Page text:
enough to send these two men to speak to our group. Namgyal sure is 
St. Paul's "good neighbor" on Aurora Street!

The other three sessions we spent discussing the book. Whenever we 
have an adult discussion group at St. Paul's, we make a point to 
create an atmosphere of trust and openness, where people can frankly 
share their views, beliefs and doubts, without fear of being called 
un-Christian, heretical, misguided or what have you. Rather than 
claiming to have all the answers, we accept the idea of "living with 
the questions." (Which happens to be the title of our latest Sunday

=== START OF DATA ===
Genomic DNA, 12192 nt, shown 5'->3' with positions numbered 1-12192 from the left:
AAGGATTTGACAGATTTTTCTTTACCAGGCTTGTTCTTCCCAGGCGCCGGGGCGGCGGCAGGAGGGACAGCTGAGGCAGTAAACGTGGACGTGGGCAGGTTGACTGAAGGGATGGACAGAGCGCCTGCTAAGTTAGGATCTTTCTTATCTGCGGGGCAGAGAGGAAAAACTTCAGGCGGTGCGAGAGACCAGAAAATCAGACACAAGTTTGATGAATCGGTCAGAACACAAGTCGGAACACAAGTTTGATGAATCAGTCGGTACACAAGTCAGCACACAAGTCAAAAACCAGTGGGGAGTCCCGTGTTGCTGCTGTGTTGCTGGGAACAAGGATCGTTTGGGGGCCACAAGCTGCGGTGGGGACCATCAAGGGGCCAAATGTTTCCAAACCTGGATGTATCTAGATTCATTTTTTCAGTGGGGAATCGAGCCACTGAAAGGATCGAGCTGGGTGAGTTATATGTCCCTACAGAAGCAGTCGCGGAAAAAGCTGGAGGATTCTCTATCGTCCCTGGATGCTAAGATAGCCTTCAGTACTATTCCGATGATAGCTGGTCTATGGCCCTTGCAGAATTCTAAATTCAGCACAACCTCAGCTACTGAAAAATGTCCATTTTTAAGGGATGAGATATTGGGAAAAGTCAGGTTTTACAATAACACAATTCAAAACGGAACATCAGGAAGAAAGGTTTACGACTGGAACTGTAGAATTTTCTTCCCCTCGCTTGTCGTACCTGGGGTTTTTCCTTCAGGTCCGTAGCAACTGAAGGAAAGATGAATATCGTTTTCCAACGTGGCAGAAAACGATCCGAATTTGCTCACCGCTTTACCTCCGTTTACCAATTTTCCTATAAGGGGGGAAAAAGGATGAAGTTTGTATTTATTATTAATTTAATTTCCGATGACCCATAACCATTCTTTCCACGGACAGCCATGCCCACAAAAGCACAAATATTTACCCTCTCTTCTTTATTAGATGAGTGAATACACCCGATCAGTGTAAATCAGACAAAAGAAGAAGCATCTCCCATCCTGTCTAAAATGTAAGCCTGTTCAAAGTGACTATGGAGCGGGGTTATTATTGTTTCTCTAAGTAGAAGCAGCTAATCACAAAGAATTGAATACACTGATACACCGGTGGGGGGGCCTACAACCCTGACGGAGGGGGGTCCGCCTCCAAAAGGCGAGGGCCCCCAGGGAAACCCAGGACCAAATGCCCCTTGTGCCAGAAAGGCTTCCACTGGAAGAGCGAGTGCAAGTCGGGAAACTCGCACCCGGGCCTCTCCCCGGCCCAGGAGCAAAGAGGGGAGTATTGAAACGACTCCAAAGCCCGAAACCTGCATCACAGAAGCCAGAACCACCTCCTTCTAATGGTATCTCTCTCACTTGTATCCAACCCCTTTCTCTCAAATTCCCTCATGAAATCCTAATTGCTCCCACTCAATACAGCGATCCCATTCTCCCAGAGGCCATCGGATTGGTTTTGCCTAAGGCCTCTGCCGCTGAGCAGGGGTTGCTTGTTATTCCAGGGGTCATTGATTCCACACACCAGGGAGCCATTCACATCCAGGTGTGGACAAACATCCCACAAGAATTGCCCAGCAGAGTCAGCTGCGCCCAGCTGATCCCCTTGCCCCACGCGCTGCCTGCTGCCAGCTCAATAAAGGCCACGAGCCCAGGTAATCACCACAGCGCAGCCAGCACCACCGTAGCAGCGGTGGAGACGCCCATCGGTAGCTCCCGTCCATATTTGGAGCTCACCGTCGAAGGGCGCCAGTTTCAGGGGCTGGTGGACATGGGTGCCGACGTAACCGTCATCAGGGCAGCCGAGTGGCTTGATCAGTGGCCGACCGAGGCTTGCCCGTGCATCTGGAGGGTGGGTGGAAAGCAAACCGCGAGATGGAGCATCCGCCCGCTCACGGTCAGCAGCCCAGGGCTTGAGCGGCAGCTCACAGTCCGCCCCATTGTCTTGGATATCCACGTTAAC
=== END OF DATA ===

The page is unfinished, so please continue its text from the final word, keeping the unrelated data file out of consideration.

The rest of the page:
morning Adult Ed curriculum.)

One thing that struck many of us in the group was the theological 
perspective of the Benedictine monks and nuns who participated in the 
seminar in the book. Their views on the nature of heaven, God and 
faith were not the rigid traditional views we might have expected. 
Someone remarked, "Where were they when I was in Sunday school?"

Another common theme was how the Dalai Lama often referred to the 
various schools of thought within Buddhism in general and even within 
Tibetan Buddhism. Most of us Westerners lump all of Buddhism together 
in one vague category. But that's like lumping Catholics, Methodists, 
Quakers, Southern Baptists, etc. into one broad category.

Overall it was a great chance for people to have some stimulating, 
thought-provoking discussion. It also got us excited about the Dalai 
Lama's visit to Ithaca, even though most of the folks don't have 

Stu Fegely lives in Danby with his three children, Amy, Patrick and